Setting Up Red Hat Linux as an NIS Master Server

Setting Up Red Hat Linux as an NIS Master Server

To configure your Red Hat Linux system as an NIS master server, you should first configure it as an NIS client (That is, set the NIS domain name, set up /etc/yp.conf, and configure client daemons as described earlier.) Then you create the NIS maps and configure the NIS master server daemon processes (ypserv and rpc.yppasswdd). The next sections describe these procedures.


If there is a firewall on your NIS server, you must make UDP port 111 (sunrpc) available or NIS clients won't be able to connect to your NIS service. If the computer is also a router, if possible, block access to port 111 outside of your local network.

Creating NIS maps

To create NIS maps so that your Red Hat Linux system can be an NIS master server, start from the /var/yp directory from a Terminal window as root user. In that directory, a Makefile enables you to configure which files are being shared with NIS. The files that are shared by default are listed near the beginning of this chapter and within the Makefile itself.

Choosing files to map

If you don't want to share any file that is set up in the Makefile, you can prevent that file from being built. Do this by finding the following line in the Makefile and simply deleting the file you want excluded:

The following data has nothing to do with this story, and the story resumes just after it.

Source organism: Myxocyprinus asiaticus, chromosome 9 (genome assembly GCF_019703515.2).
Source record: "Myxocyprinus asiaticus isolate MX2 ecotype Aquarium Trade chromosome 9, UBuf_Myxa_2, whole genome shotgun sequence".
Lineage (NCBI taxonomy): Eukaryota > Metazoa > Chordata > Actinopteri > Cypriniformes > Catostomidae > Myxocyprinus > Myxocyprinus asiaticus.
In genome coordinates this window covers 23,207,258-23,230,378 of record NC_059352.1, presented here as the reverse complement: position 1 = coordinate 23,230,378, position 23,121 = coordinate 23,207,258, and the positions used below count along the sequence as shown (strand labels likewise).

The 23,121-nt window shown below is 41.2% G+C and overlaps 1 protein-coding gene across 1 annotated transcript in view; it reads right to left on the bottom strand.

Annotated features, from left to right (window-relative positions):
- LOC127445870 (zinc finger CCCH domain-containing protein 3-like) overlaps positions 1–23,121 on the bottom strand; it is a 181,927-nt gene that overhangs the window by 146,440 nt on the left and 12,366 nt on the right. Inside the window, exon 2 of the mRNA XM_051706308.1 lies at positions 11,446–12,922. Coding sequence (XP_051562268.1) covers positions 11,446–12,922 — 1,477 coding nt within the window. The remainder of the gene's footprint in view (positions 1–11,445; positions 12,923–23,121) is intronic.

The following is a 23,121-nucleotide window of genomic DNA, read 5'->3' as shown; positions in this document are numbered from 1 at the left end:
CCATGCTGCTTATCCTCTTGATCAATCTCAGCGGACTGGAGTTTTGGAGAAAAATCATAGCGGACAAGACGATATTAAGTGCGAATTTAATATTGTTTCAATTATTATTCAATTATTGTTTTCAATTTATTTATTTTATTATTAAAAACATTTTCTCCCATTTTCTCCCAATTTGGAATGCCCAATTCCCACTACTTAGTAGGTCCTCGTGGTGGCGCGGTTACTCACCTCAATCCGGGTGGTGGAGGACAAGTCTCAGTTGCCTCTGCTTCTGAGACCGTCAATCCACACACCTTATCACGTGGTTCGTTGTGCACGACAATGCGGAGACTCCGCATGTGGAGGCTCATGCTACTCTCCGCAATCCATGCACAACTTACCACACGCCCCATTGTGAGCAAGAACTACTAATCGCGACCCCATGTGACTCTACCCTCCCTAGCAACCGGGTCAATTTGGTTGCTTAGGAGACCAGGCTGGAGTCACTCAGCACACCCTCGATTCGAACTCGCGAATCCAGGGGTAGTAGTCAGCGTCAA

all: passwd group hosts rpc services netid protocols mail \
       # netgrp shadow publickey networks ethers bootparams printcap \
       # amd.home auto.master auto.home auto.local passwd.adjunct \
       # timezone locale netmasks

You may notice that not all the names in the all: line represent the exact filename. For example, netgrp is for the /etc/netgroup file. The files that each name represents are listed a few lines below the all: line in the Makefile. You may also notice that many of the files are already commented out, including the shadow file.


The NIS-HOWTO document suggests that using shadow passwords with NIS is "always a bad idea." Options in the Makefile (described in the next section) enable you to automatically merge the shadow and gshadow files into the passwd and group files, respectively.

Choosing mapping options

Within the Makefile, several options are set. You can choose to change these options or leave them as they are. Here are the options:

  • B= — You can use the B= option to allow NIS to use the domain name resolver to find hosts that are not in the current domain. By default, B= is not set. To turn on this feature, set it to -b (B=-b).